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Hard habit to break: Driver confusion on I-15 in the Salt Lake Valley

New I-15 NB Ramp System in the Salt Lake Valley. (UDOT)

SALT LAKE CITY, UT — Drivers struggling to remember how and where to exit northbound I-15 onto I-215 or 7200 South in the Salt Lake Valley should know you’re not alone. 

Because driving is as often about habits as it is about skills, when major freeway reconstruction happens it can take people longer than they might think to adjust to new traffic patterns.

 “For those of us who have been driving these roads for so many years, we’re almost on automatic pilot,” said Utah Department of Transportation spokesperson John Gleason.  “It’s just re-training our brains.”

Gleason joined KSL NewsRadio’s Dave & Dujanovic to discuss driver confusion about switching from I-15 onto I-215 in Midvale, where the interchange exit for northbound drivers has moved from its former location. The exited used to be near 7200 South but moved to its new spot at 9000 South in Sandy—a full mile earlier than it used to be.


Beware of driver changes in the Salt Lake Valley 

“It’s catching a lot of people by surprise,” he said, even though the new configuration has been open since early February and there are multiple signs on the freeway to warn drivers. The first notice is located a mile before the exit, the second a half-mile prior, and the third right at the exit itself.  But that’s apparently not enough for some.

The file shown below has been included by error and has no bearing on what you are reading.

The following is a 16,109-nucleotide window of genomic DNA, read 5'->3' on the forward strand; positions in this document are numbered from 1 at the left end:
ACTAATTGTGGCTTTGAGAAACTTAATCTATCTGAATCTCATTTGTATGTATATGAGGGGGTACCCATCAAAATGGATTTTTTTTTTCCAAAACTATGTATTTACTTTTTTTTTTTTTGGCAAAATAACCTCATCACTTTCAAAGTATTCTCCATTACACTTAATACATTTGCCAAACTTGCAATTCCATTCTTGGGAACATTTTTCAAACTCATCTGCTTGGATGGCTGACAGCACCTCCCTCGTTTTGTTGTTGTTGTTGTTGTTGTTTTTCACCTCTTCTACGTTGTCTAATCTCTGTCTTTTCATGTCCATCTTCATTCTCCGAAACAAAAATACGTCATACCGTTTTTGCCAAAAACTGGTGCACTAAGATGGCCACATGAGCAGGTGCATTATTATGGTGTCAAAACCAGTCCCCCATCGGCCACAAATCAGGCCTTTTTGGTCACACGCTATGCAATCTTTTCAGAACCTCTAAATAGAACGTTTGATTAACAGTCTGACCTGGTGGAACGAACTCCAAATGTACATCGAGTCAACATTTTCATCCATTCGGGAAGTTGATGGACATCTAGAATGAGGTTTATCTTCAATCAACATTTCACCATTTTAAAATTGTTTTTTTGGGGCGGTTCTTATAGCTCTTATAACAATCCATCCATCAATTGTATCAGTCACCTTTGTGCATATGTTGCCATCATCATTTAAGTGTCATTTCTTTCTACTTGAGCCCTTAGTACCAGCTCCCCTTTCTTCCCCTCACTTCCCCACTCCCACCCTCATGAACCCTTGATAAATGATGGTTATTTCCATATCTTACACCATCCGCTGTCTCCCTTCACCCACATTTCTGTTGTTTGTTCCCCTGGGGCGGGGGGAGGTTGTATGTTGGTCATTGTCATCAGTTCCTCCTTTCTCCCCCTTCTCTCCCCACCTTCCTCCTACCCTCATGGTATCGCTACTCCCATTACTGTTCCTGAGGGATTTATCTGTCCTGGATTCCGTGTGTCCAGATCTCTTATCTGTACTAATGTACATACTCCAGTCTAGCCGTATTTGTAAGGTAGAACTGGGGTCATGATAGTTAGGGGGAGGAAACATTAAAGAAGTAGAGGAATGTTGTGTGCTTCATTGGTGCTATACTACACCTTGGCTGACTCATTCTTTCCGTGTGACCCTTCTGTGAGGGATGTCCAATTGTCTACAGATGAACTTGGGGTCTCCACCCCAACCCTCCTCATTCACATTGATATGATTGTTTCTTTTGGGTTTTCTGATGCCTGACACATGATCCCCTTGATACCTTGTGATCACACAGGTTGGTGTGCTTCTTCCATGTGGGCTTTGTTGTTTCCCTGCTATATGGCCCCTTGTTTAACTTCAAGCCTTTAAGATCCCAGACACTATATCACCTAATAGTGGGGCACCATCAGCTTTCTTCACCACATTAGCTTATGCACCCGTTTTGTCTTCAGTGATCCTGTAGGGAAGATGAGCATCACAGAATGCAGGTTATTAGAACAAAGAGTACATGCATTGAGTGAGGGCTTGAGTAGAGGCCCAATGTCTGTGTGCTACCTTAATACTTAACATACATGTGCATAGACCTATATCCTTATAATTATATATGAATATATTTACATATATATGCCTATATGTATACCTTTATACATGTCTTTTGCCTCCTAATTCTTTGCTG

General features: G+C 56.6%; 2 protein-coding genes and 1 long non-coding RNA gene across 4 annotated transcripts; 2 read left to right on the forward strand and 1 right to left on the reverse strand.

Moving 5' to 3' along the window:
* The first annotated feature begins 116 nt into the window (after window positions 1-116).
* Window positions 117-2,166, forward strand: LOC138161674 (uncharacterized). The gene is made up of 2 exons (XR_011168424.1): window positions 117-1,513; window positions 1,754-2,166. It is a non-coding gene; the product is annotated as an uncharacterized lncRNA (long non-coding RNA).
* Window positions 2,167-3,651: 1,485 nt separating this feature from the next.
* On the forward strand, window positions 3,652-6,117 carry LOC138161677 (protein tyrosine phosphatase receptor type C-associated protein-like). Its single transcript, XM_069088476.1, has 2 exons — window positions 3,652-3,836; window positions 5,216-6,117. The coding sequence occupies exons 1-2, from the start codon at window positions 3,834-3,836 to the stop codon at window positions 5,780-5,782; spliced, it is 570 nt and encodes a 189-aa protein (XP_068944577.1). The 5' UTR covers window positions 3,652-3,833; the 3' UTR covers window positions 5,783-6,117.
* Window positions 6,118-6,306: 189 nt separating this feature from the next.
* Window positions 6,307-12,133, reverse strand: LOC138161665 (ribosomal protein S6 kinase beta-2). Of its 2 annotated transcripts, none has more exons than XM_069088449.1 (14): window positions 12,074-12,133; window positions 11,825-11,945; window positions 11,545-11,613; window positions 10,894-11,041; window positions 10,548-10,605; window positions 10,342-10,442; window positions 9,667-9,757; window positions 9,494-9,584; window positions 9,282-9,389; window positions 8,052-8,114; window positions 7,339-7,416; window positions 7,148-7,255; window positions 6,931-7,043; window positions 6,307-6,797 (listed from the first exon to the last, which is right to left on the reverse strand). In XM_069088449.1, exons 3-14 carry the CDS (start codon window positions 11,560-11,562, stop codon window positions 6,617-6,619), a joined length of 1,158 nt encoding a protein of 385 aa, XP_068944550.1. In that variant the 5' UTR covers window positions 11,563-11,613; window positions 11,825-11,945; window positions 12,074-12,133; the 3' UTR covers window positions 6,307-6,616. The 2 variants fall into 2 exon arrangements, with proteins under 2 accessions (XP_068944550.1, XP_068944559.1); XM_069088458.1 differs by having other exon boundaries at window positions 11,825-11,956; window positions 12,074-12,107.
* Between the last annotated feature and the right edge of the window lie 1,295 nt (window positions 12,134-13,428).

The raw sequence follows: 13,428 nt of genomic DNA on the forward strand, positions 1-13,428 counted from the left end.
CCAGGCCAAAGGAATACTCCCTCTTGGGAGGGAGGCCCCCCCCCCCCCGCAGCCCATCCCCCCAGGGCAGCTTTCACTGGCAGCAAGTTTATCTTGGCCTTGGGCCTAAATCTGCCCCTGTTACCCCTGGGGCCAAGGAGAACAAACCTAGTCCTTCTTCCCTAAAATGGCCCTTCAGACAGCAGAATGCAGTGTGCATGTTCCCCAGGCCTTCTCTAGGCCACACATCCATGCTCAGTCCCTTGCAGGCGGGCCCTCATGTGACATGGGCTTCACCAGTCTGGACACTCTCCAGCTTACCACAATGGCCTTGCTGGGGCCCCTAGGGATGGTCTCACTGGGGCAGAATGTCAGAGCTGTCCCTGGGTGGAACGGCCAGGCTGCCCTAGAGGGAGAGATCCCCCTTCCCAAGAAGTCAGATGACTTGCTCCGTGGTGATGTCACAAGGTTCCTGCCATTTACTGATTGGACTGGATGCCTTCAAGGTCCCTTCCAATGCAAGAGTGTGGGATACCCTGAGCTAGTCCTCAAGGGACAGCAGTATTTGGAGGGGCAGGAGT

“There is a little bit of a balance. You want to provide enough signs that people understand where they’re going, but not too many that it becomes more confusing,” Gleason explained. 

However, Gleason says UDOT is already planning to add another sign leading onto 9000 South.

There’s also a video on UDOT’s website showing people how to navigate the new interchange so they can be prepared before heading out the door.

Reason for the changes 

According to Gleason, there were two major reasons for UDOT to make the changes to I-15 that they did in Midvale, which is one of the most heavily traveled stretches of the freeway in the Salt Lake Valley. It’s also been a hot spot for a lot of crashes.

Before the new configuration, they observed a lot of vehicles jumping in and out of lanes, and weaving around trying to access 90th South, 7200 South, and I-215.

“With this new ramp system, we expect to reduce crashes by 40%,” Gleason noted. “Anytime we can reduce those and make it a safer environment, that’s really what we’re trying to do here.”  He added the new interchange should also cut travel times through the area in half.

But what it all comes down to, according to Gleason, is changing habits.

“We have to give ourselves some time to acclimate because it’s a big change.”

He says if drivers get close to the I-215 and 9000 South exit and realize they’re not in the correct lane to make it over safely–just accept it and keep going.

“If you miss it, just head on up to 5300 South and turn around.”